The Dutch multinational banking and financial services corporation ING did a study last year that predicted that the mass adoption of cheap, high-speed 3D printing could decrease global trade by as much as 25%.
The reason given was that it would cut down production time and reduce the needs for imports.
However, a Harvard Business Review article in 2015 suggested that 3D printing works best in areas where customization is key, for applications such as printing hearing aids and dental implants.
In one of Wolfgang Lehmacher’s World Economic Forum articles, co-written with Martin Schwemmer of Supply Chain Services SCS, they argue that 3D-printing based production will bring factories closer to customers and products faster to the markets.
Nevertheless, it still has its restrictions.
Manufacturers are missing the board perspective on 3D printing. They need to completely reconsider their manufacturing processes.
3D printing technology has been around for decades, mostly used for creating prototypes. Advances in the technology have allowed 3D printing to morph into additive manufacturing (AM). When making one-offs or spare parts, 3D printing becomes a simple alternative to machining or molded parts. However, everything changes when it comes to production manufacturing. AM becomes a disruptive technology when you can print a single assembly that was previously 15 separate parts.
“The vast majority of those working with 3D printing still don’t see it in a broad enough perspective. They take this component or part that they’ve made for years, and say, ‘What would it take to 3D print it?’ It takes more time and money, and so they say this doesn’t work for us,” Jack Heslin, president and VP of business development at 3DTechTalks and Lazarus3D, told Design News. “But they’re not redesigning their manufacturing to take advantage of 3D printing. If they do, they might find that what was 100 parts will be 10 parts or less. That will affect their time-to-market, their accounting, their cost, everything.”
According to Gartner, 3D printing has great potential. Total spending is predicted to grow at a 66.5% CAGR to $17.7 billion in 2020 with over 6.5 million printer sales. Gartner also predicts that “by 2020, 75% of manufacturing operations worldwide will use 3D-printed tools, jigs and fixtures made in-house or by a service bureau to produce finished goods. Also, 3D printing will reduce new product introduction timelines by 25%.” Enterprise 3D printer shipments is also expected to grow 57.4% CAGR through 2020.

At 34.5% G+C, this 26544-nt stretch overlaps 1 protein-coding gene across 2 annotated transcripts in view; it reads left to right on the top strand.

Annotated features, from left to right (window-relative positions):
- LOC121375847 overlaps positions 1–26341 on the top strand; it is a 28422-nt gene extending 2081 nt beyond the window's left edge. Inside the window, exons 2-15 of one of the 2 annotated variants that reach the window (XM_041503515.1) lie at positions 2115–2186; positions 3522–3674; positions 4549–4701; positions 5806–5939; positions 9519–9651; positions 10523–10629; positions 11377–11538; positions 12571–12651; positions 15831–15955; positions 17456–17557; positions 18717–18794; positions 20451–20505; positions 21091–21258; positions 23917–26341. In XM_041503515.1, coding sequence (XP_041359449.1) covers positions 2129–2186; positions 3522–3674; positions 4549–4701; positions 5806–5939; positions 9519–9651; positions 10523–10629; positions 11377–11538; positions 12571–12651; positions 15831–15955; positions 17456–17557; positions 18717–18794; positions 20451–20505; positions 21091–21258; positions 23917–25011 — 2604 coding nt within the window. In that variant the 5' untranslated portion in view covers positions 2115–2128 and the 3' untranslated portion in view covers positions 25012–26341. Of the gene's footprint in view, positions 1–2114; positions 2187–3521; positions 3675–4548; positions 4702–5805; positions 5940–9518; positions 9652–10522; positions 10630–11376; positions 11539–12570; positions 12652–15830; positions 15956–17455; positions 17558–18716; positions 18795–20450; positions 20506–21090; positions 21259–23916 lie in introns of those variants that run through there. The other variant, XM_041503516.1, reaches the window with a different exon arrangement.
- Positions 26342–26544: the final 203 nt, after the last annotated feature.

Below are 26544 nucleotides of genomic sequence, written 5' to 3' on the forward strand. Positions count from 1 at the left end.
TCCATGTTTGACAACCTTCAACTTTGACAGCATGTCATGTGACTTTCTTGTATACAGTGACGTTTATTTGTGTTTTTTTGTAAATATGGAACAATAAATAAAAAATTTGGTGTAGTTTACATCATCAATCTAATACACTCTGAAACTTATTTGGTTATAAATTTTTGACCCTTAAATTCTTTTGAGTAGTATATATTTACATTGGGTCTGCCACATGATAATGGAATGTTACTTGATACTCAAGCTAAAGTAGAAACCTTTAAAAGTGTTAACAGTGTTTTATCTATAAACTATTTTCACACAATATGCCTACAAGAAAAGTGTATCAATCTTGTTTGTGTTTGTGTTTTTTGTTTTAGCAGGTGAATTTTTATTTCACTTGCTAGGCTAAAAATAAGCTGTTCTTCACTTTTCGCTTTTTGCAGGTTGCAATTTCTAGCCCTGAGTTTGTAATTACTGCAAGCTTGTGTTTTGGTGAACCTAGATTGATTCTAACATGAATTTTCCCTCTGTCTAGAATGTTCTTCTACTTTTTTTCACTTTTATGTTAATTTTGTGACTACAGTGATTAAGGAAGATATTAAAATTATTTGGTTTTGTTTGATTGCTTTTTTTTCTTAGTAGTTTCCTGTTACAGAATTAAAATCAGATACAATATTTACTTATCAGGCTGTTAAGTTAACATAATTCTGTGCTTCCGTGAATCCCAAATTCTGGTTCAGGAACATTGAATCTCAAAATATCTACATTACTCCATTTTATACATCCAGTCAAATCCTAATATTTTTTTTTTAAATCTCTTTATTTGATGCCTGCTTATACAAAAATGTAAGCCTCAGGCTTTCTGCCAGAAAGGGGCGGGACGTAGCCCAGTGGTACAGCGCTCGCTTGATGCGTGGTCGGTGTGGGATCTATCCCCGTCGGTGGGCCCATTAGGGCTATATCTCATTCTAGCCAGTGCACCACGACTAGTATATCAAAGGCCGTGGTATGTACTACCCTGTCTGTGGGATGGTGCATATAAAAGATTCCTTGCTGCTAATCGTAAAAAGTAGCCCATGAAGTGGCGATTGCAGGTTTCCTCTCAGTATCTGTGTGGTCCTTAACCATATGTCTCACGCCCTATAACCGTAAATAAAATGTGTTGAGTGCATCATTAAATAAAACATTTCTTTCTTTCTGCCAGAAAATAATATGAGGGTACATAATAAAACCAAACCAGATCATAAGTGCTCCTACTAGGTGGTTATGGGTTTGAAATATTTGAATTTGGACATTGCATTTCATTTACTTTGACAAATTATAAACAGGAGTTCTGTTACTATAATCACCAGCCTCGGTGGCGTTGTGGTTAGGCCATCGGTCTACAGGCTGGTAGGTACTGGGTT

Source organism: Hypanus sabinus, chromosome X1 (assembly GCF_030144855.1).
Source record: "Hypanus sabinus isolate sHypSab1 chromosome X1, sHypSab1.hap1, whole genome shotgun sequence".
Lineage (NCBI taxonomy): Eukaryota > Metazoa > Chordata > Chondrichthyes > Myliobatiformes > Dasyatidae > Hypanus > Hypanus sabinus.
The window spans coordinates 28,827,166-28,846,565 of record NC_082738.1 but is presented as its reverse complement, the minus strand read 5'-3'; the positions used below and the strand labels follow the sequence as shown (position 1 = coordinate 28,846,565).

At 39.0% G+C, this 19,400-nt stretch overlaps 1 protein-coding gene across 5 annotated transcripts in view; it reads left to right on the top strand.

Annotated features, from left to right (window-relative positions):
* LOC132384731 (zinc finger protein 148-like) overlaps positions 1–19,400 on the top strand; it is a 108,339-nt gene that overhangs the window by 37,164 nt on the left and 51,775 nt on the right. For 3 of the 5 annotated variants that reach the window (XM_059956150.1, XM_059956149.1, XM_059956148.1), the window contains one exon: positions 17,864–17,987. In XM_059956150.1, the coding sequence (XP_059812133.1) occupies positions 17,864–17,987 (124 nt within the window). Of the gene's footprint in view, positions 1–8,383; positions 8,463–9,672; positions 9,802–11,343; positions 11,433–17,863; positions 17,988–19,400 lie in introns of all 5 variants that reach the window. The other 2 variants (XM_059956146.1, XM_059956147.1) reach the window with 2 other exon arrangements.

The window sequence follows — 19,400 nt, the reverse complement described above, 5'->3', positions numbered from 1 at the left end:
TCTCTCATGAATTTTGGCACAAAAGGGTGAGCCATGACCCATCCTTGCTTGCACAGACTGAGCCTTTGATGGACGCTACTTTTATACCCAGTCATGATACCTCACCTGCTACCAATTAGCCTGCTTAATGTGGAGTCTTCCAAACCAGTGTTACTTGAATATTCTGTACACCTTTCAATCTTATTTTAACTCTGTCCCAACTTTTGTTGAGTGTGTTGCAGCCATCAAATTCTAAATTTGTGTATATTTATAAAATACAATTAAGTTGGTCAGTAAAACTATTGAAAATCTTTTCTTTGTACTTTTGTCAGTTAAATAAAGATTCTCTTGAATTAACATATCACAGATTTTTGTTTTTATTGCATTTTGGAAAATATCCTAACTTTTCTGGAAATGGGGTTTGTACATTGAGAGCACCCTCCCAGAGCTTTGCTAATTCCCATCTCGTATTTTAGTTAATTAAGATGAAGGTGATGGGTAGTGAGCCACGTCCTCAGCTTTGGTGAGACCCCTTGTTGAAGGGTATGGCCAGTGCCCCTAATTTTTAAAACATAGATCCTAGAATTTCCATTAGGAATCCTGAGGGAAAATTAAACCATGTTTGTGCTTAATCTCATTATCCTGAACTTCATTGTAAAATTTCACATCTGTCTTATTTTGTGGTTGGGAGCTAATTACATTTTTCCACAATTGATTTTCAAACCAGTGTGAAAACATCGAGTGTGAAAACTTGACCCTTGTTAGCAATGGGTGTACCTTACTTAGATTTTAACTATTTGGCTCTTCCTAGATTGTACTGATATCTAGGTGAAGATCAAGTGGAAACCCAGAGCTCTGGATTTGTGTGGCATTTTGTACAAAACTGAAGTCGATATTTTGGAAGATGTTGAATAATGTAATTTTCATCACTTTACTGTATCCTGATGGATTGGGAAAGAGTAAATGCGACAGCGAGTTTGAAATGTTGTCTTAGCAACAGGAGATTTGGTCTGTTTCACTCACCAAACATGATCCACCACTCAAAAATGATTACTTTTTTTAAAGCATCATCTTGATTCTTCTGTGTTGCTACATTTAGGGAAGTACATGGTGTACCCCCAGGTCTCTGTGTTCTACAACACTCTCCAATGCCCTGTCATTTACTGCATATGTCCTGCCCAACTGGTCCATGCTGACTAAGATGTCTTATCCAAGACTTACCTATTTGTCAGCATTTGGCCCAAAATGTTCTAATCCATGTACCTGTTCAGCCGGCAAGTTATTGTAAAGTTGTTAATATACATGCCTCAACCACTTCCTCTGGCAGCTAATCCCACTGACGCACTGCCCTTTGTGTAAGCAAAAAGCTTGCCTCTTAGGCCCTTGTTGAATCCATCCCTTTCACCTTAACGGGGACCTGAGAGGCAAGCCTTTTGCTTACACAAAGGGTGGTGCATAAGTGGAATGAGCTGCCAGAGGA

The top priorities related to 3D printing include accelerated product development, offering customized products and limited series and increasing production flexibility. Here are additional 3D printing market forecasts:
- 57% of all 3D printing work done is in the first phases of the new product development
- 55% companies predict they will be spending more in 3D printing services and solutions in 2017
- 47% of companies surveyed have seen a greater ROI on their 3D printing investments in 2017 compared to 2016
The manufacturing industry could be transformed by 3-D printing, but business owners don’t understand the technology, slowing its adoption, according to Adrian Keppler, CEO of industrial technology services player EOS.
“People don’t understand it, and they have a hard time understanding what it means for their business,” he told CNBC’s “The Rundown” on Thursday.
The 3-D technology allows the construction of lightweight parts — a feature that Keppler said could benefit vehicle makers in particular as the auto industry shifts toward electrification, and as more regulators impose emission limits.
3D printing leads the way toward a more innovative future. Here are some areas of life that are seeing a lot more benefit from 3D printers than others.
Recently, a company in San Francisco announced it could 3D print an entire house in just 24 hours. The startup called Apis Cor used a mobile 3D printer to build a 400-square-foot house in the middle of a Russian town. While 3D printing isn’t necessarily a new invention, the developments of additive manufacturing continue to wow us and show a future that may be more efficient. It could even be able to solve large-scale problems. So where are some of the areas that 3D printing can provide innovation? Here are five of the biggest sectors that have the most to gain from 3D printing.